The Prime Minister tells us he will do whatever it takes to save the Union.
He should begin by remembering it was the Labour government he supported which put through lop-sided devolution for Scotland, and half-hearted devolution for Wales. Far from saving the Union, as advertised, these schemes made the Union unstable. I wrote my book, â€œThe Death of Britainâ€, to explain how Labourâ€™s constitutional revolution meant â€œtearing our country up by its rootsâ€. I argued that â€œdevolution Labour style will devolve more power not to people, but to politicians and administrators. Far from cementing the UK, it will pull it apart as advocates of a Europe of the Regions intendâ€.
If Gordon Brown is serious about wishing to save the Union, he needs to understand the strong feelings of injustice in England.
1. English people do not want their country balkanised into Euro regions. We do not think you make up for the lack of an English Parliament by offering elected Assemblies for the South East or the North West. Indeed, these unelected regional governments throughout England, which Labour wishes to offer in elected versions as substitute, need to be abolished to show the government has at last understood the meaning of the â€œNoâ€ vote in the North East. Regional government in England is an insult to those of us who love our country.
2. English people want some symmetry in the constitutional arrangements. If Scotland can decide matters like local government finance, planning, health, education and the environment without English MPs being involved, why canâ€™t England decide the same things without Scottish MPs being involved? Nationalists in England now want the extra cost and complexity of a full English Parliament in addition to Westminster. I prefer making English Westminster MPs do both jobs. The same could also apply to Scotland, with the Scottish MPs settling Scottish matters in Edinburgh for part of the week, and joining us to settle Union matters for the rest of the week. If Scotland wants to have two lots of representatives, as they do now, they should have the pleasure of paying for them.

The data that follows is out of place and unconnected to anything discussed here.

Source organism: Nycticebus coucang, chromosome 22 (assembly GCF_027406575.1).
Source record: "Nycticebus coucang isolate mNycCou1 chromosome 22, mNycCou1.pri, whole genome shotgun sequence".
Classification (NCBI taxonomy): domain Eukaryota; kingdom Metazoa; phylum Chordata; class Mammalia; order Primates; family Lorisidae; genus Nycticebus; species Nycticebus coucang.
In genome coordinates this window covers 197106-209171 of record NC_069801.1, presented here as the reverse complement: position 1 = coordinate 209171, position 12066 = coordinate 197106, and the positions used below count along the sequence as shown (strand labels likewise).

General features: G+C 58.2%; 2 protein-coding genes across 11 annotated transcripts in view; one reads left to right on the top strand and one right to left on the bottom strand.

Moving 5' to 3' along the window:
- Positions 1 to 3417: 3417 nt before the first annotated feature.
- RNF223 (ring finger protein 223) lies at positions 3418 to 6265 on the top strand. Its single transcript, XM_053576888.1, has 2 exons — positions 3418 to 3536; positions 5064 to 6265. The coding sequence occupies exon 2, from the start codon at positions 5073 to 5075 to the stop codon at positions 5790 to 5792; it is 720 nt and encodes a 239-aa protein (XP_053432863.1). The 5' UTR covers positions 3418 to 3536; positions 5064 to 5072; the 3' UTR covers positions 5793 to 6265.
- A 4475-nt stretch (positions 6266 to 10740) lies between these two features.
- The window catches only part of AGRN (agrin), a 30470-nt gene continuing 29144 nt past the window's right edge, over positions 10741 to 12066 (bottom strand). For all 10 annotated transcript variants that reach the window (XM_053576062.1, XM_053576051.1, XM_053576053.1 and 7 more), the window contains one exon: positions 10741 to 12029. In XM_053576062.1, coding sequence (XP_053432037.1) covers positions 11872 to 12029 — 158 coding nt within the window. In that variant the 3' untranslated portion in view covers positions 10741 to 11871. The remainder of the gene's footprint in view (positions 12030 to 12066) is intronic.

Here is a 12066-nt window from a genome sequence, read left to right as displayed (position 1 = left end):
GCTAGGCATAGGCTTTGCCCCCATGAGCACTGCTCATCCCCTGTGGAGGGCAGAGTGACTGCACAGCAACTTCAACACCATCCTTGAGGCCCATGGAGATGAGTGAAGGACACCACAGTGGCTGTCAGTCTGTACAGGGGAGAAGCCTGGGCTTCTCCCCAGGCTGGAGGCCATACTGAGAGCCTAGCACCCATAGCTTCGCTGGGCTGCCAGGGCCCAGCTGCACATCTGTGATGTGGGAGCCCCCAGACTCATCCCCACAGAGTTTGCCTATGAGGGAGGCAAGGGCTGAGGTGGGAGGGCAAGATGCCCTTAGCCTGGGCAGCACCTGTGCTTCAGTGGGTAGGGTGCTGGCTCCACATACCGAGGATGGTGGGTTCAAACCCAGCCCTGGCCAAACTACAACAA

3. Many English people want fairness in allocating the money. Constituents want to know how it is that Scotland can afford a better deal on student finance and, in some cases, a bigger range of pharmaceuticals on the NHS. Gordon Brown should tackle the more obvious anomalies that hurt England.
4. The Prime Minister should grasp that the biggest constitutional threat to the Union comes from EU developments. English people are not going to be happy until they have a vote on the Constitutional Treaty, and have their view taken seriously that we want less EU power over us, not more.
I concluded in 1999 that â€œThe Governmentâ€™s devolution plans will create more tension and conflict, rather than less. We already see London complaining that Scotland gets too much money. We will soon see Wales complaining that it is not being treated seriously and Scotland complaining that the powers it has received are not enoughâ€¦ It is all playing into the Commissionâ€™s hands beautifully. It is creating a Europe of the regions in the way the Commission wants. It is helping to fuel nationalist movements in Scotland and Wales. London is useful to begin the process of regionalising Englandâ€¦The end result will be a more divided, more factious, more overgoverned, more overregulated UKâ€¦ it will just create more armies of bureaucrats and politicians wringing their hands, complaining that they do not have enough power, and levying money from people to keep themselves in a lifestyle to which they wish to become accustomedâ€